IN his words of wisdom, John Caldwell Calhoun (1782-1850) said: ”The very essence of a free government consists in considering offices as public trusts, bestowed for the good of the country, and not for the benefit of an individual or a party.” Describing one of the invaluable attributes of a great leader, America’s foremost activist President, Theodore Roosevelt, believed that: ”The best executive is the one who has sense enough to pick good men [and women] to do what he wants done, and self-restraint enough to keep from meddling with them while they do it.”
Since independence, Nigeria has been a great nation without great leaders leading the way. And in such absence of foresighted and patriotic leaders, the return of democracy in 1999 hasn’t brought to an end the culture of political somersaults, especially given how one party, the Peoples Democratic Party of Nigeria, dominating the political landscape, with little or no opposition, rather than owing allegiance to the people, political officeholders seem to have their political ‘godfathers’ allegiance.
With the monopoly of an extra-large Peoples Democratic Party being broken, the historical reality is witnessing an earthquake along with all sorts of political confusions which, thanks to the country’s emerging two-party democracy, ethnic or religious dominance is being rolled back from the country’s political scene. In other words, resembling America’s two-party system known to be responsible for the transformation of that country into a great democracy and economy, as the power to decide who gets to power is fully in the people’s hands, we too will soon be on our way becoming an economic and political powerhouse.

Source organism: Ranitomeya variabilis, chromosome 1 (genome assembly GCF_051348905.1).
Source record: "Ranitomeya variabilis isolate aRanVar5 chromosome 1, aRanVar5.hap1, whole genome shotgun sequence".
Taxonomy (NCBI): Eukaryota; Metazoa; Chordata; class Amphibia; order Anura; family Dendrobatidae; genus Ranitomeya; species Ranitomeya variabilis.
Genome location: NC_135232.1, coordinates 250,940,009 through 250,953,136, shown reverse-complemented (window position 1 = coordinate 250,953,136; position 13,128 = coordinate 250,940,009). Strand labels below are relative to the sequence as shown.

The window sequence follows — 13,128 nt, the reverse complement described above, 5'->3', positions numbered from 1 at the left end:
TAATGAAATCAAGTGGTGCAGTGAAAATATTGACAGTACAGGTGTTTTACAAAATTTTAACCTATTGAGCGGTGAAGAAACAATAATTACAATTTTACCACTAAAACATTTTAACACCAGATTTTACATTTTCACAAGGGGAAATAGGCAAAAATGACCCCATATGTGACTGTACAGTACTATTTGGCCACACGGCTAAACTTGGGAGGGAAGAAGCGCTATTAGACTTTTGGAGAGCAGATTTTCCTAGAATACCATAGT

With a two-party democracy fully given birth along with minority having the chance to be elected and re-elected as Nigerian President, certainly the rise of fierce checks and balances, politics of best ideas and right policies, will soon replace the brute politics of do-or-die, caustic politics of zero sum game driven by mud-throwing. And to disappear as a result is politics of godfatherism, which since the return of democracy has made our politicians to impress those who imposed them on the people rather than the people who elected them to promote our common good.
Or shouldn’t the fiercest political battle about which of the two parties gets the people’s mandate, and to keep it, party in power does everything to please the people, while party in opposition on its part launches a full-brown battle to seize power from party in power, be the best news ever to happen to this great country of ours, especially when their zero-sum game is purely based on pursuing and propagating the people’s interests rather than godfathers’ and Western interests?
That is why we should do everything humanly possible not to allow the return of the tyranny of majority, which we destroyed and buried in 2011, the year we elected Jonathan the president from one of the country’s ethnic minorities, which took America over 200 years of democracy to elect Barack Obama, an African American as that country’s first minority president of the United States. Re-electing Jonathan with a landslide victory in 2015 is the only way we should be proving to the world — just like America did when it re-elected Obama with Obama’s landslide victory in 2012 — that Nigeria has finally overgrown its politics of ethnicity and religion.
That is why rather than just endlessly attacking Mr. President, APC leaders should spend more of their time strategizing how to develop better people-oriented policies, designed to outshine those of the ruling party. Otherwise, they will be surprised how difficult to unseat an incumbent president.